The plight of the pangolin

African luxury brand Patrick Mavros has collaborated with the Tikki Hywood Trust on a unique collection of jewels to help save the endangered pangolin.

Pangolin on head photograph by Adrian Steirn

Threatened by extinction, African luxury lifestyle brand Patrick Mavros has joined forces with the Tikki Hywood Trust in Zimbabwe to help save the pangolin, the most trafficked animal in the world. Proving that jewels can do good, Mavros recently unveiled the Pangolin jewellery collection in London, of which 10% of all sales will go to the Trust. World-renowned photographer and filmmaker Adrian Steirn has also lent his help to raise the profile of this strange yet curiously beautiful creature, which is sometimes compared to an artichoke or a pinecone.

Pangolin Haka rose gold ring
The little-known pangolin, the world’s most trafficked animal, is the subject of Patrick Mavros’ jewellery collection, which recreated its distinctive armour in silver, yellow gold and rose gold. A portion of each sale, including this Haka ring (£4,700), goes to the Tikki Hywood Trust.

Unfortunately for the pangolin, it is a prime target for poachers. Notoriously shy, pangolins curl up in a ball when confronted, which ironically makes it easier for poachers to scoop them up. In South Asia, its scales are valued as much as rhinoceros horns and believed to posses powers to cure a wide range of ailments. In African folklore, spotting a pangolin is equated to a blessing of immense fortune and they’re said to be the source of alluvial gold. Such is the extent of poaching that this unusual-looking mammal has recently been reclassified by the Convention on the International Trade in Endangered Species (CITES) from “endangered” to “critically endangered”, highlighting the necessity for urgent action before our scaly friend becomes extinct.

Alongside Patrick Mavros, world-renowned photographer and filmmaker Adrian Steirn has lent his help to raise the profile of the beautiful pangolin.

Lisa Hywood, founder of the Tikki Hywood Trust – a not-for-profit organisation named after her father – has dedicated her life to the protection of endangered African species. The Trust provides training and education to protect pangolins from poachers and rehabilitation to return them to the wild. Adrian Steirn’s photographs, above, capture not only the remarkable appeal of these creatures but also the endearing relationship between man and pangolin that the Trust has helped nurture.

The plight of the pangolin has been close to the Mavros family’s heart since Patrick Mavros Sr. was entrusted to look after a group of these beautiful creatures. Patrick Mavros Jr. says: “We were looking to create pangolin jewels, but it is difficult to actually see them in the wild. So I asked Lisa Hywood if we could take a look at her pangolins. She needed help to raise money and awareness and I needed access, so we hit upon the idea of creating this project.”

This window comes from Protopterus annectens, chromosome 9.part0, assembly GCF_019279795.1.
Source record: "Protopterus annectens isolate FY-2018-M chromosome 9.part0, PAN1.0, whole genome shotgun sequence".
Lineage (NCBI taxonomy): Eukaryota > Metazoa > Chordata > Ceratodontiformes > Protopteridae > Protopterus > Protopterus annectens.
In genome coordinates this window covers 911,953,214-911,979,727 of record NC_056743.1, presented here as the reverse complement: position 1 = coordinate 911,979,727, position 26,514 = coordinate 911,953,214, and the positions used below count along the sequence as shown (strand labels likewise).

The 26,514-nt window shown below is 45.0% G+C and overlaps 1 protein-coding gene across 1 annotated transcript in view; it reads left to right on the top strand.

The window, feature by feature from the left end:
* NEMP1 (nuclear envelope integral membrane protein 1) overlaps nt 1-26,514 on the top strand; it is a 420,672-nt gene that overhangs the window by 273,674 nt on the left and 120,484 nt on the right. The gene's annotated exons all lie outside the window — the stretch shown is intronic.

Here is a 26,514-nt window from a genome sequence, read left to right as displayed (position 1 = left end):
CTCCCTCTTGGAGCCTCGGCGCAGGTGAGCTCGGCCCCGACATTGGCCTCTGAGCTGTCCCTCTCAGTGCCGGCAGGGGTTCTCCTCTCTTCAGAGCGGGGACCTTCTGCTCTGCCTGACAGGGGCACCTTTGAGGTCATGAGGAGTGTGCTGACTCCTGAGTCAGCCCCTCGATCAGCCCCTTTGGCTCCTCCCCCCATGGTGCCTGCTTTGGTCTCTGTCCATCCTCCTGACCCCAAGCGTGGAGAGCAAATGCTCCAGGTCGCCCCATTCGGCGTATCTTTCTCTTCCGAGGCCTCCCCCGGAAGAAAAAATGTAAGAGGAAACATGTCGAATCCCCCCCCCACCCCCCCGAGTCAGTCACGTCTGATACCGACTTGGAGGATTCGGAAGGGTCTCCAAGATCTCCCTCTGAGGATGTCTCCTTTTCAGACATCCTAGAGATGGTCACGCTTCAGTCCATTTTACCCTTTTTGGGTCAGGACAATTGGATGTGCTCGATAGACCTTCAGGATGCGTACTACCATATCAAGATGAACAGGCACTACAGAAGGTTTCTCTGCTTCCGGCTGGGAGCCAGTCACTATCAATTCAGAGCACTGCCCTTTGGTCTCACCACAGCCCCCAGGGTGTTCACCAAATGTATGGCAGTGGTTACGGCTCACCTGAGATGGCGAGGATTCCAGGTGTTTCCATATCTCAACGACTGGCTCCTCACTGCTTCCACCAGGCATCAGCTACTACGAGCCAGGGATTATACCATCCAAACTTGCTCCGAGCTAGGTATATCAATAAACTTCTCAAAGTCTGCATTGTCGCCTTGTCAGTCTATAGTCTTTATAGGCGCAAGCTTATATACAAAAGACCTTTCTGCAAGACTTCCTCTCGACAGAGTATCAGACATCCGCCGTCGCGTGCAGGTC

From their stylish estate in the hills surrounding Harare in Zimbabwe, the Mavros family design and make every jewel and piece of tableware. 

Having had the chance to observe the pangolin at close quarters, Patrick Jr. decided to take a more abstract approach and focussed on their distinctive scales. The result is a collection of rings, bracelets, earrings, necklaces and a belt buckle that embody the pangolin’s strange beauty. Available in rose or yellow gold and silver, the look is bold glamour with a streak of raw African beauty. Like all Mavros jewels, inside each one you will find the brand’s hallmark parade of ants stamped out of the metal, highlighting the artisanal nature of each piece. 

Focussing on the its distinctive scales, the collection of rings, bracelets, earrings, necklaces and a belt buckle embodies the pangolin’s strange beauty. 

The Mavros family has an ambitious and admirable aim: to put African luxury on the map, on a par with their European counterparts. From their stylish estate in the hills surrounding Harare in Zimbabwe, the family design and make every jewel and piece of tableware. Headed up by the white-bearded patriarch Patrick Mavros, the firm has trained craftsmen to the highest standard so that they are capable of producing jewels and tableware of world-class quality. The pangolin collection is a perfect example of the spirit of the brand; inspired by native wildlife, it is designed and produced in Mavros’ workshops in Zimbabwe.

Beyond the awareness raised by this one-off collection of pangolin jewels, the 10% donation from each sale consolidates the Mavros family’s commitment to protecting and celebrating its distinctly African origins.

Article written with help from Theodore Barry-Taylor

Pangolin Haka cuff in yellow gold
Patrick Mavros' Haka cuff in yellow gold was designed to help save the endangered pangolin, the most trafficked animal in the world (£14,900).

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